SEA Releases Infographic: Myths & Realities: Pay Overlap Between Senior Executives and General Schedule Managerial Employees
SEA has released the first in a series of infographics illustrating the growing pay overlap among the federal government’s managerial and executive corps.
Washington, D.C. As the ongoing debate over federal salaries and awards continues, it has become increasingly apparent that there is little understanding, and often some misunderstanding, of the various federal pay systems, especially that governing the Senior Executive Service (SES). Further, some misinformation is being used to underpin calls for change. In order to set the record straight, the Senior Executives Association (SEA) is getting back to basics, starting with SES pay, through a series of infographics aimed at illustrating how the system really works.
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For over a decade, SEA has sounded alarms about the growing pay overlap among the federal government's managerial and executive corps. This overlap presents an impediment to attracting top level talent into the government's career executive corps. As of 2012, approximately 25% of Senior Executives earned below $160,000, a salary level below that of some senior managers under the General Schedule (GS-14s and 15s), including former National Security Personnel System (NSPS) employees. Statutory changes approved by Congress have allowed pay compression to exacerbate, as General Schedule employees continue to receive locality pay in addition to other market based adjustments, whereas Senior Executives do not receive these adjustments. To demonstrate, SEA has developed the attached infographic depicting pay overlap and the effect on salary of the SES pay cap implemented in 2004.
Additionally, the figures of federal government managers and Senior Executives are juxtaposed with the federal contractor executive salary cap, which is set to rise to $950,000 this year. This contractor executive cap is benchmarked against compensation figures for large private sector companies with over $50 million in annual sales. With nearly 70% of Senior Executives managing programs with budgets in excess of $50 million, SEA believes that it is time that Congress address the two-fold pay disparity which discourages managers from entering the executive corps for financial purposes, among other reasons, while also incentivizing the federal government's top executives to take their talents, skills, and knowledge of government operations to private industry where they can earn in excess of five times their federal salaries.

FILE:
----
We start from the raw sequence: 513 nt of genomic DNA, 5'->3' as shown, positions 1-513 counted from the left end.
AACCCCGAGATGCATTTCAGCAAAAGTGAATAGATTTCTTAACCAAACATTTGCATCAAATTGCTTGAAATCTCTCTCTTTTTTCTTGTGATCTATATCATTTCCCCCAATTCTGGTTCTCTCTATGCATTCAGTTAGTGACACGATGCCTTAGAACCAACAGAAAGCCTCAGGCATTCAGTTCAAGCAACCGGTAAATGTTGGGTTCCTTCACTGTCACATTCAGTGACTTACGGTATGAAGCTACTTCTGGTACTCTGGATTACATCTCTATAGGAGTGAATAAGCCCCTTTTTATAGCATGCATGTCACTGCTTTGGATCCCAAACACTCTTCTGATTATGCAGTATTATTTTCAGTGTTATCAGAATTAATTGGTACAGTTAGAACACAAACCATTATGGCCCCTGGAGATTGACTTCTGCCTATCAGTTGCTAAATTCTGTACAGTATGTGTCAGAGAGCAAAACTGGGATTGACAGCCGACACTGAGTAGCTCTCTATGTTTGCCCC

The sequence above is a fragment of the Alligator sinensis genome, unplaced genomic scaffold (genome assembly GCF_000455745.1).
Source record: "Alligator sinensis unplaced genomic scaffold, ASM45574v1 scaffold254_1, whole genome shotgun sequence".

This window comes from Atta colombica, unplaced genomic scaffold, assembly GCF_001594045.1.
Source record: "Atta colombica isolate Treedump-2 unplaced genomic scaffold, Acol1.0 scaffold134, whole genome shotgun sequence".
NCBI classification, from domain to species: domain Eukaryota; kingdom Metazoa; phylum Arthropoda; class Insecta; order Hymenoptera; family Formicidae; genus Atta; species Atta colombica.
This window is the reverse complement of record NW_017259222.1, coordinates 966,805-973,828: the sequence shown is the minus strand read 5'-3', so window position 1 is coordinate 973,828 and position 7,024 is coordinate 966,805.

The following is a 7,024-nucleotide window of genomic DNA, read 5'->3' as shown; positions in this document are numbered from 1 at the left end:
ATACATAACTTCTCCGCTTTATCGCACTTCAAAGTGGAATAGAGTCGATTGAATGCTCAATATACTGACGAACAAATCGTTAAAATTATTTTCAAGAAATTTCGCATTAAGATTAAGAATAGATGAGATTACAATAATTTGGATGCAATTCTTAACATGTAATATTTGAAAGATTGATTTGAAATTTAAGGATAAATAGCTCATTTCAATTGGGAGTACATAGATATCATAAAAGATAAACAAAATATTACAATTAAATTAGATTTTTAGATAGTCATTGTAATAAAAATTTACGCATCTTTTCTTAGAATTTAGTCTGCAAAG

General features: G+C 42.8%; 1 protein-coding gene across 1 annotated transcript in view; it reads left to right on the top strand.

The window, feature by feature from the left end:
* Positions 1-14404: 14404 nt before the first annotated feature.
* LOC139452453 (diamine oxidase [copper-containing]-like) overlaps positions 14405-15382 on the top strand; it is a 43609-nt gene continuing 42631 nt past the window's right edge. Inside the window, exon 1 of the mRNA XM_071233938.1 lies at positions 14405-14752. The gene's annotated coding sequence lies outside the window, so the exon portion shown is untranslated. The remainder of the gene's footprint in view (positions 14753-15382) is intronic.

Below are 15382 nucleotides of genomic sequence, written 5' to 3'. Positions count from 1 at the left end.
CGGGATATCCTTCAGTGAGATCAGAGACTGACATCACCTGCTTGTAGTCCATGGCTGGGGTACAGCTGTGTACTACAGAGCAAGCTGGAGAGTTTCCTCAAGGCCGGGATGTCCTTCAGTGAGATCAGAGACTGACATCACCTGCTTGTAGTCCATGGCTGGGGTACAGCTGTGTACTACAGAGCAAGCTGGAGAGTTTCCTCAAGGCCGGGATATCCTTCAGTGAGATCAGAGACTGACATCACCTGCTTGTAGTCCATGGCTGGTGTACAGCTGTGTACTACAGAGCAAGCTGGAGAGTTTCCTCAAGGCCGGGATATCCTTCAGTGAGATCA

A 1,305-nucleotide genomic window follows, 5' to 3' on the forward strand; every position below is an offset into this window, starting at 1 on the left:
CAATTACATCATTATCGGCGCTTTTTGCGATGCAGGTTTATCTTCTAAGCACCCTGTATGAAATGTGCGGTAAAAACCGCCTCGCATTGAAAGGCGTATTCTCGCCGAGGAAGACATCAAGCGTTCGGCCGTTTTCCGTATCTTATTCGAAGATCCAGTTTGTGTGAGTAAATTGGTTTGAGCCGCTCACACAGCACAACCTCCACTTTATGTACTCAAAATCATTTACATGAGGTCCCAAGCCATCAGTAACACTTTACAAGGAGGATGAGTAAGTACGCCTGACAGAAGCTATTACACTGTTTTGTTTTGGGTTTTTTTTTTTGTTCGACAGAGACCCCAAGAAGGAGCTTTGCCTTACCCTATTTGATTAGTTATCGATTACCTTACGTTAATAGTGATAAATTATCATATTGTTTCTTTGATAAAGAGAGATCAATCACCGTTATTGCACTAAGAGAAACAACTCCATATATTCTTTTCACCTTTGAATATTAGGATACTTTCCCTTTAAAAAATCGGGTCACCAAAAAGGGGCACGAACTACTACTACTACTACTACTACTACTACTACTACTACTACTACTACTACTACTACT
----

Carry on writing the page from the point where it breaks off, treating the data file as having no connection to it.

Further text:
The Senior Executives Association (SEA) is a professional association representing Senior Executive Service members and other career federal executives. Founded in 1980, SEA's goals are: to improve the efficiency, effectiveness and productivity of the federal government; to advance the professionalism and advocate the interests of career federal executives; and to enhance public recognition of their contributions. The SEA Professional Development League (PDL) is a nonprofit educational organization committed to advancing the professionalism of career federal executives through the sponsorship of training, recognition, and research activities.